Fresh from yesterday’s round table event (in conjunction with the ODI and PSA) I’ve been reflecting on the themes that emerged from the discussion. In some ways, the focus of the discussion came as a pleasant surprise. Jaded as I am by a constant media barrage emphasising the near-apocalyptic context of public services reform (cuts, strikes, pensions, deficits, unemployment, and so on) I had slightly anticipated a rather sombre affair where we all dredged through the lessons of fiscal constraint.
Not so. the event was vibrant and lively, with a focus on innovation and creation, rather than retraction and methods of delivering policy on the cheap. In fact, perhaps the overriding theme of the discussion was a profound guardedness about the motives prompting the UK to look beyond the developed world for its policy inspiration. To investigate means of harnessing citizen power, of capturing innovation, of responding to local demands (all issues on which there have been notable innovations in non-OECD countries) is an admirable end. But to use the developing world as a ‘shopping trolley’ to pick and choose disparate policies without consideration of their cultural context or demands is a trap to be strongly resisted.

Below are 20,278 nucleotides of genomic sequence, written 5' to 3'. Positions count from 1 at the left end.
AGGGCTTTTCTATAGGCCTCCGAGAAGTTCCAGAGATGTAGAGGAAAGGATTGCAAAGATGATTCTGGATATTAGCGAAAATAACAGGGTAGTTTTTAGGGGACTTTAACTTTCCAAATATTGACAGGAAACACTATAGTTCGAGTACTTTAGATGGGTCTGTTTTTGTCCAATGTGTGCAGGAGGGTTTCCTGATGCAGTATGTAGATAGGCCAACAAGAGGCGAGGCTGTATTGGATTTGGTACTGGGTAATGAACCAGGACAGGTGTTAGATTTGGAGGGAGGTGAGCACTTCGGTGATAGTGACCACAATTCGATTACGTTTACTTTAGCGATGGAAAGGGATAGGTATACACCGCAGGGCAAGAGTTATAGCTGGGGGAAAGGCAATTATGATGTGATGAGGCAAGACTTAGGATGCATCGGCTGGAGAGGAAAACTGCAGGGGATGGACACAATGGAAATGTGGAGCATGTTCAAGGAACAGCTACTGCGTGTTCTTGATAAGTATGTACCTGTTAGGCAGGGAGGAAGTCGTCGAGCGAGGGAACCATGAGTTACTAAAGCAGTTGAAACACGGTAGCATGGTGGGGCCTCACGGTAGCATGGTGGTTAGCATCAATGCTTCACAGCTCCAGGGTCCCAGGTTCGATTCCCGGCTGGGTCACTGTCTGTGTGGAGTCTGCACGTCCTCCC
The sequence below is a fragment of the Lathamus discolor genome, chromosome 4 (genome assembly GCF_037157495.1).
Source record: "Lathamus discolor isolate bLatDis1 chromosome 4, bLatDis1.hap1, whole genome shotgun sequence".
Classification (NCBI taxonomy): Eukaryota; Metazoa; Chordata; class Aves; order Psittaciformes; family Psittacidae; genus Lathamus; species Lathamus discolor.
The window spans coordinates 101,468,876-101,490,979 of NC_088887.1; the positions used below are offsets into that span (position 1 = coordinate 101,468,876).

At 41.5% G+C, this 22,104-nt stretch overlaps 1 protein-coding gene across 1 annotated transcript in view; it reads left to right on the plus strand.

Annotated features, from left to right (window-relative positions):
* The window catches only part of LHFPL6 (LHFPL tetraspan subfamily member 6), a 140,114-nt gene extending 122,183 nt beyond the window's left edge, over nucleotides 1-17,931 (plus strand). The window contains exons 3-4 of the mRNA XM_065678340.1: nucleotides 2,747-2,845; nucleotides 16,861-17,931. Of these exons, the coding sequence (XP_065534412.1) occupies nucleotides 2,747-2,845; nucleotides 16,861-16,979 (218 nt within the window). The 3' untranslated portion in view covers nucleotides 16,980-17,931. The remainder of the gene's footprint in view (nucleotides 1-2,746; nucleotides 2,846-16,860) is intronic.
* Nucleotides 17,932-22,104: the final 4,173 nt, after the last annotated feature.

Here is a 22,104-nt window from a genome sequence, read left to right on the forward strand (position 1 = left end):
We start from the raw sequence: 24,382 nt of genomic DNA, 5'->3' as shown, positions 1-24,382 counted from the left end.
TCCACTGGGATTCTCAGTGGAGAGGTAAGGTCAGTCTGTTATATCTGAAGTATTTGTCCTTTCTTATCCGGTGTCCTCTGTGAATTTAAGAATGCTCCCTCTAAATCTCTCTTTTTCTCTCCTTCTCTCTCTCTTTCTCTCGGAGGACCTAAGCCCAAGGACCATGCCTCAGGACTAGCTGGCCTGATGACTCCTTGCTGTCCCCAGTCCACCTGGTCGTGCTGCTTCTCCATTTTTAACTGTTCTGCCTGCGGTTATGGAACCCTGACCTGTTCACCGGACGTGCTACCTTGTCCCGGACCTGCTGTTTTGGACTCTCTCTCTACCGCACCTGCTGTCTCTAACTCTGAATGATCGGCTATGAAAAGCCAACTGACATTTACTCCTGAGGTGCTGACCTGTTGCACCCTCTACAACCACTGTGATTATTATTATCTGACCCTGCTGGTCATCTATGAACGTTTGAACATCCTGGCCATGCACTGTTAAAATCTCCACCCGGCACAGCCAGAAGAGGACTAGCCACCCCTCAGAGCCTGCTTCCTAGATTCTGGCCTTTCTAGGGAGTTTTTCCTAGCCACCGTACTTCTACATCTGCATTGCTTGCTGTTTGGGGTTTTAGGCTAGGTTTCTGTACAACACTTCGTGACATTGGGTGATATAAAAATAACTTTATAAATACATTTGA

Hopefully this is a demand to which we can fully respond in our joint report, due in the autumn. But sounding this note of caution is not to say that there are not valuable lessons to be learned. It was clear from the discussion that we could take much from the creativity and initiative, ways of working (in particular with NGOs and funders), and policy processes found to be successful (or unsuccessful) in the developing world. UK policy makers should undoubtedly take heed of these reforms – and not simply because money is tight.
The latest RSA report looks at how behavioural insights could be used to stimulate growth among microbusinesses bit.ly/11uJAod
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